Surgical removal is the most direct method of removal. The advantage is that the stones are removed and healing may commence all in one day. The chief disadvantages are those inherent to surgery: anesthetic risks, post-operative pain, risk of contaminating the abdomen with infected urine, possibility that not all stones will be removed, possibility that the bladder stitches will not properly hold. These risks are generally considered minor and complications associated with “cystotomy” (opening of the urinary bladder) are very unusual. The patient usually stays in the hospital a day or two to be sure urine production is normal, to properly confine the patient, and to assess pain.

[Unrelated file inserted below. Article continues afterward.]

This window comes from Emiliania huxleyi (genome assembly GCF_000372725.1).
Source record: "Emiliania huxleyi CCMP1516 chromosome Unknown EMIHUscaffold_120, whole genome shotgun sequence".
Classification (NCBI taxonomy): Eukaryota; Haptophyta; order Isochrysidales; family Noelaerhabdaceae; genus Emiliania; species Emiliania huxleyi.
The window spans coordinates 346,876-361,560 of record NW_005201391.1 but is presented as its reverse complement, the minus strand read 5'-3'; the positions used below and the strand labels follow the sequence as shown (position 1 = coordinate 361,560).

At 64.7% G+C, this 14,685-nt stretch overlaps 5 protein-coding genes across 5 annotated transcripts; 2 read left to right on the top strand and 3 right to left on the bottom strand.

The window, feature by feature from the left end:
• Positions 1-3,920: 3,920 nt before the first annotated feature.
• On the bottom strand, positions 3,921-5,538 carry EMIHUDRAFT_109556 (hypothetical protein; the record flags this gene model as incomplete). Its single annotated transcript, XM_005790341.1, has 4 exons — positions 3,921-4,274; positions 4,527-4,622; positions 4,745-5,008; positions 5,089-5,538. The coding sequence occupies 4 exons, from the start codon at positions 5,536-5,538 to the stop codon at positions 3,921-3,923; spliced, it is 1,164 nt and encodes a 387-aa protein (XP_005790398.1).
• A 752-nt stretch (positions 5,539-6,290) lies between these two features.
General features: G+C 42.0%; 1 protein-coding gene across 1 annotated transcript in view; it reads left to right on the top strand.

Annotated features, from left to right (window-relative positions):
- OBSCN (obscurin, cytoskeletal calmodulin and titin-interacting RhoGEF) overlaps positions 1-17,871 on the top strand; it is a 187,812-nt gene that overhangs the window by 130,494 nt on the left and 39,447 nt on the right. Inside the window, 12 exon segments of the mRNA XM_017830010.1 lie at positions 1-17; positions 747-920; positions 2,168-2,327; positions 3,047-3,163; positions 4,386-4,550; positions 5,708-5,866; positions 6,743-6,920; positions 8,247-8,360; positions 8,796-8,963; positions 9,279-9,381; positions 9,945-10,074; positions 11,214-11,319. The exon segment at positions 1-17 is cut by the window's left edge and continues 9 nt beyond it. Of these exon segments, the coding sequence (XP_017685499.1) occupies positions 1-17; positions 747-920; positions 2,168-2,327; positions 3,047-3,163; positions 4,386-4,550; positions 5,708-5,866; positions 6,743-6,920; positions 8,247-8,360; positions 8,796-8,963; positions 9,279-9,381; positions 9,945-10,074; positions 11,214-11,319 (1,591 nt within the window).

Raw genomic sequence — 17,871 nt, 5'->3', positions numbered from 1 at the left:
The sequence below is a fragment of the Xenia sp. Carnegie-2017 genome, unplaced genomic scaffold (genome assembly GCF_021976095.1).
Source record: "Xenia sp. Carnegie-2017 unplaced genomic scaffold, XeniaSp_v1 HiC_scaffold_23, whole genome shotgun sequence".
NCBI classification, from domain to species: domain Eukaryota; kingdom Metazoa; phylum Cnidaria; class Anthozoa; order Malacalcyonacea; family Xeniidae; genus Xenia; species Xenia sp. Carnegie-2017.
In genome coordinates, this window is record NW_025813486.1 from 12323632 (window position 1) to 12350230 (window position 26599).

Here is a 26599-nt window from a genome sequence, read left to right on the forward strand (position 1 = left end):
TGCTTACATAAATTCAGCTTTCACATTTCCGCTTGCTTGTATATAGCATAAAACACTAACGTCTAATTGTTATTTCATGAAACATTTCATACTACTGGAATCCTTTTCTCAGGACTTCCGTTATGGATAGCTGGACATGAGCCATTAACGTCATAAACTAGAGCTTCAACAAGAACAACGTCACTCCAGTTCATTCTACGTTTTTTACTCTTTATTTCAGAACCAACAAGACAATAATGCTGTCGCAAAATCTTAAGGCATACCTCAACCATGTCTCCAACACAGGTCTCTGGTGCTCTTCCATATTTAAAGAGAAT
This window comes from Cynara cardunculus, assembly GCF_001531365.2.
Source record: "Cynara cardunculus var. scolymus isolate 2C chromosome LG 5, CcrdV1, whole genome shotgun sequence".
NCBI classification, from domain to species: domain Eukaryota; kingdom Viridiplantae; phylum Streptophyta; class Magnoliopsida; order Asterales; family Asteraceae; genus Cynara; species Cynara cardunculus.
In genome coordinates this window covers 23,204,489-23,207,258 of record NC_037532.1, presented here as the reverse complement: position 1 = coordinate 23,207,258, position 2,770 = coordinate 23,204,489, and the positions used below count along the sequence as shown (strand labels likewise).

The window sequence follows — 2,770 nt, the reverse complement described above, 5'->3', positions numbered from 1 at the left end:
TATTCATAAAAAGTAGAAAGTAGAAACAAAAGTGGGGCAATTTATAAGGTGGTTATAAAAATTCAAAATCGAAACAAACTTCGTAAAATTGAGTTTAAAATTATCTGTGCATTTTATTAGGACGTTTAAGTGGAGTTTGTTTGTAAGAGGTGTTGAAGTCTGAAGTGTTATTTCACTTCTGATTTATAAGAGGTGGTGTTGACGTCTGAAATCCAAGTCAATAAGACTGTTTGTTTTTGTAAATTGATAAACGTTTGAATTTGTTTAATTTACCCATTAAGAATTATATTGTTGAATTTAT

If the stones present are small enough to pass, the bladder can be manipulated in a way to promote expulsion of the stone through the urethra. This is called “voiding urohydropropulsion” and involves filling the bladder, agitating the bladder so the stones float freely in the urine, and then generating a high pressure urine stream to force the stones out. The patient must typically be held vertically so that gravity may assist in the expulsion of the stones. This technique only works if the stones are small and the patient is not too large. If there are numerous stones present, often several attempts are needed if this is to be the only means of removal. Often this technique is used to obtain a sample stone for analysis to determine if dietary dissolution is feasible.